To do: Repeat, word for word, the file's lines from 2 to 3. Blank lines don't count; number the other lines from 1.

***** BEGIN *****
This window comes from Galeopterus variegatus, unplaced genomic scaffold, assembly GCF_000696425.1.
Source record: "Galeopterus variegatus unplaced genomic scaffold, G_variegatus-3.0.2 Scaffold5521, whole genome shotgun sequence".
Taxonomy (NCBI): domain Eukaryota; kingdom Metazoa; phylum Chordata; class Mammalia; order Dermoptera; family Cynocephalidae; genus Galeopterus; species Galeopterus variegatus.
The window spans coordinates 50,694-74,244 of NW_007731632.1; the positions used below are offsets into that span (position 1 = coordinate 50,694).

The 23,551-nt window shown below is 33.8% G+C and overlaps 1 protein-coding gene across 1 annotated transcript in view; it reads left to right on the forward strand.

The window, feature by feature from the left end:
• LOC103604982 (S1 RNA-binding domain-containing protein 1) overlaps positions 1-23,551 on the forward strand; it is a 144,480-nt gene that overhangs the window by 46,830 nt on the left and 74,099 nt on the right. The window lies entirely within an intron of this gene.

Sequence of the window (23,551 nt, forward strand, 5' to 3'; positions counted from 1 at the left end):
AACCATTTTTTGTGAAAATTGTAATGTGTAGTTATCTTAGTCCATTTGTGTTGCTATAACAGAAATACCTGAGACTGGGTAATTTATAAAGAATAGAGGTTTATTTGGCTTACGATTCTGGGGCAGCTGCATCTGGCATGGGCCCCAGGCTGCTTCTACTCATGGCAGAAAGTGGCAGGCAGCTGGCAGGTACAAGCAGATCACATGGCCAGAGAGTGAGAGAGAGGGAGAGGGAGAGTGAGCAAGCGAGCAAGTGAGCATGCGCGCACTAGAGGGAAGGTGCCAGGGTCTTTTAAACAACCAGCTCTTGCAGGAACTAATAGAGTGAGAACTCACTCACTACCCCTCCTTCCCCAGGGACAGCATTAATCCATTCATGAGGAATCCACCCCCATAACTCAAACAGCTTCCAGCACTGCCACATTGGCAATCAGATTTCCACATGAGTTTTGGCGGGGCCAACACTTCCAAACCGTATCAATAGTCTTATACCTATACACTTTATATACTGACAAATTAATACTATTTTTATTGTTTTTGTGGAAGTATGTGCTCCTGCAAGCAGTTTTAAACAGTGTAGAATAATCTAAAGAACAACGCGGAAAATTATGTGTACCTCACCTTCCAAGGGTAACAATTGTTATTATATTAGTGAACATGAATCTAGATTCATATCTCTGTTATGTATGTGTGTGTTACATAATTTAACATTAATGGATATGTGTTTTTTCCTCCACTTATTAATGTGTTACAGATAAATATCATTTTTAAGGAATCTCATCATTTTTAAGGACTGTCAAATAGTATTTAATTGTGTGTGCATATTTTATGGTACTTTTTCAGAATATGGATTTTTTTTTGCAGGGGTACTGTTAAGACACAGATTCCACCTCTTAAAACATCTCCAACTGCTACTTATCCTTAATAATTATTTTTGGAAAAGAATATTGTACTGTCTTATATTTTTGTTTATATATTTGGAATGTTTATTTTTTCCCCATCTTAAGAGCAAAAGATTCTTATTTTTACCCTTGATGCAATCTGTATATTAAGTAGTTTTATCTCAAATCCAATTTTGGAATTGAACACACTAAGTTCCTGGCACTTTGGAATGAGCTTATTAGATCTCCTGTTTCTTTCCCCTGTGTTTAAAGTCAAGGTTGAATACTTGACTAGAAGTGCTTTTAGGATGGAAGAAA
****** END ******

Source record: "Galeopterus variegatus unplaced genomic scaffold, G_variegatus-3.0.2 Scaffold5521, whole genome shotgun sequence".
Taxonomy (NCBI): domain Eukaryota; kingdom Metazoa; phylum Chordata; class Mammalia; order Dermoptera; family Cynocephalidae; genus Galeopterus; species Galeopterus variegatus.